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Scald Burns BlogThese days, food and lifestyle magazines and websites are filled with recipes for an all-time favorite comfort food–soup. There’s nothing like a hot, hearty bowl of chicken noodle, tomato basil, or any number of other kinds of soup to warm us up and fill us up on a crisp, fall day.

But as soup is prepared, precautions should be taken. NFPA’s Scald Prevention Safety Tips sheet tells us that prepackaged microwavable soups are a frequent cause of scald burn injuries–especially noodle soups–because they can easily tip over, pouring hot liquid and noodles on the person.

If you're preparing prepackaged soups, choose ones that come in containers that have a wide base, or to avoid the possibility of a spill, pour soup into a traditional bowl after heating.

If an accident does occur, treat the burn right away. Cool the burn with cool water for three to five minutes. Cover with a clean, dry cloth. Get medical help if needed. More scald prevention safety tips and NFPA’s other safety tips sheets are available on the website.

I happened upon the Penobscot Bay (Maine) Pilot yesterday that highlighted a blog about turkey fryer safety. According to the blog, Rankin's Hardware & Building Supplies in Camden has named October as Safety Month at the store and thus, has highlighted NFPA and the reasons why we discourage the use of this dangerous cooking "appliance."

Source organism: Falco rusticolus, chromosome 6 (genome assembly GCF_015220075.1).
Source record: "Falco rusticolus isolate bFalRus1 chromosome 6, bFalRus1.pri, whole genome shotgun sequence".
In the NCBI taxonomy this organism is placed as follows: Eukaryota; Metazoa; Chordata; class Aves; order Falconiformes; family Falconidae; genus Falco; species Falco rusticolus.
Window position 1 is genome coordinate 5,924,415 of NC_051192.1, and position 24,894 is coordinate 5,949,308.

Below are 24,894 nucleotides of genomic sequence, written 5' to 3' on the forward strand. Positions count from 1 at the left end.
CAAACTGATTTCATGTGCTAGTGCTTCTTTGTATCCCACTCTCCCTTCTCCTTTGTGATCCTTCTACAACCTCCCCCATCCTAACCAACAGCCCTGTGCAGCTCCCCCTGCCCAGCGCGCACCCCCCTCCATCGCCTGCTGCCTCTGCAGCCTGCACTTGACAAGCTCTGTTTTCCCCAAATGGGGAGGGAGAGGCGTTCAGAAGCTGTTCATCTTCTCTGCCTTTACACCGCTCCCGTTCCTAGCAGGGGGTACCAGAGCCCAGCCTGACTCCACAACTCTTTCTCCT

To speak plainly, turkey fryers can lead to devastating burns and other injuries because of the amount, and the temperature, of the oil used. Not sure what I mean? Consider this:

* In deep frying, oil is heated to temperatures of 350° Fahrenheit or more. Cooking oil is combustible. If it is heated above its cooking temperature, its vapors can ignite.

* Propane-fired turkey fryers must be used outdoors. Many parts of the country may have rain or snow at this time of year, which if precipitation hits the hot cooking oil, the oil
may splatter or turn to steam, leading to burns.

* The fryers use a lot of oil, about five gallons. Considering the size and weight of the turkey, extreme caution must be taken when placing and removing the turkey from the fryer to be sure its is not dropped back into the fryer, splattering the oil on the chef.

Find more information on our turkey fryer safety tips sheet or safety tips web page.

Turkey 2With the Thanksgiving holiday fast approaching, people may overlook this important safety information in an enthusiastic effort to buy into this popular food craze using the holiday's signature bird. But if you take a look at our turkey fryer safety tips sheet, I'm hoping you will quickly see just how dangerous fryers really are. 

So, if you've been contemplating using a turkey fryer in the coming weeks or for Thanksgiving, please consider the alternatives for a safer, risk-free holiday, including looking at grocery stores, specialty food retailers and restaurants that sell deep fried turkeys.

NFPA gives Rankin's a shout out for informing the public about the dangers of turkey fryers and our concern for people's safety. Stay tuned to this blog for more cooking safety tips as the holidays approach.

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